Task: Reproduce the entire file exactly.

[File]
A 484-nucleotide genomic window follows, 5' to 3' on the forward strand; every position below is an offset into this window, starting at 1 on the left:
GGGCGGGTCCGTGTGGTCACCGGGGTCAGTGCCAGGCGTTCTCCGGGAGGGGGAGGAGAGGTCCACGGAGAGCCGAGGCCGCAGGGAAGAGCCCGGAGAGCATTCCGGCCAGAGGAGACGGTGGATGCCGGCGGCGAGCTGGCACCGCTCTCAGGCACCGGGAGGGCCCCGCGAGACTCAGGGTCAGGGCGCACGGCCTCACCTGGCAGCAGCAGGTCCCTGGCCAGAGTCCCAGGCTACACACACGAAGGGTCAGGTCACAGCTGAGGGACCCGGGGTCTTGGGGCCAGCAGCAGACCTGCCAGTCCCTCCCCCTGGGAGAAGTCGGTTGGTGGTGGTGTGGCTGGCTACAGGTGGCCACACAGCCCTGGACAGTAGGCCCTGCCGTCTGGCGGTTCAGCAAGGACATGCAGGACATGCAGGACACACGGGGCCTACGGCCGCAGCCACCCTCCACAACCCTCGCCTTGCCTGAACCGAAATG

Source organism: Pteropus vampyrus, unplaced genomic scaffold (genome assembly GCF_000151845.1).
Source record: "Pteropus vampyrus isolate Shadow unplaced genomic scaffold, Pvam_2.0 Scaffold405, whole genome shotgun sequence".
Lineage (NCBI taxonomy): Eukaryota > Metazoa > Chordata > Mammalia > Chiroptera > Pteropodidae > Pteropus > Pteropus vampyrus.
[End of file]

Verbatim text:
A 484-nucleotide genomic window follows, 5' to 3' on the forward strand; every position below is an offset into this window, starting at 1 on the left:
GGGCGGGTCCGTGTGGTCACCGGGGTCAGTGCCAGGCGTTCTCCGGGAGGGGGAGGAGAGGTCCACGGAGAGCCGAGGCCGCAGGGAAGAGCCCGGAGAGCATTCCGGCCAGAGGAGACGGTGGATGCCGGCGGCGAGCTGGCACCGCTCTCAGGCACCGGGAGGGCCCCGCGAGACTCAGGGTCAGGGCGCACGGCCTCACCTGGCAGCAGCAGGTCCCTGGCCAGAGTCCCAGGCTACACACACGAAGGGTCAGGTCACAGCTGAGGGACCCGGGGTCTTGGGGCCAGCAGCAGACCTGCCAGTCCCTCCCCCTGGGAGAAGTCGGTTGGTGGTGGTGTGGCTGGCTACAGGTGGCCACACAGCCCTGGACAGTAGGCCCTGCCGTCTGGCGGTTCAGCAAGGACATGCAGGACATGCAGGACACACGGGGCCTACGGCCGCAGCCACCCTCCACAACCCTCGCCTTGCCTGAACCGAAATG

Source organism: Pteropus vampyrus, unplaced genomic scaffold (genome assembly GCF_000151845.1).
Source record: "Pteropus vampyrus isolate Shadow unplaced genomic scaffold, Pvam_2.0 Scaffold405, whole genome shotgun sequence".
Lineage (NCBI taxonomy): Eukaryota > Metazoa > Chordata > Mammalia > Chiroptera > Pteropodidae > Pteropus > Pteropus vampyrus.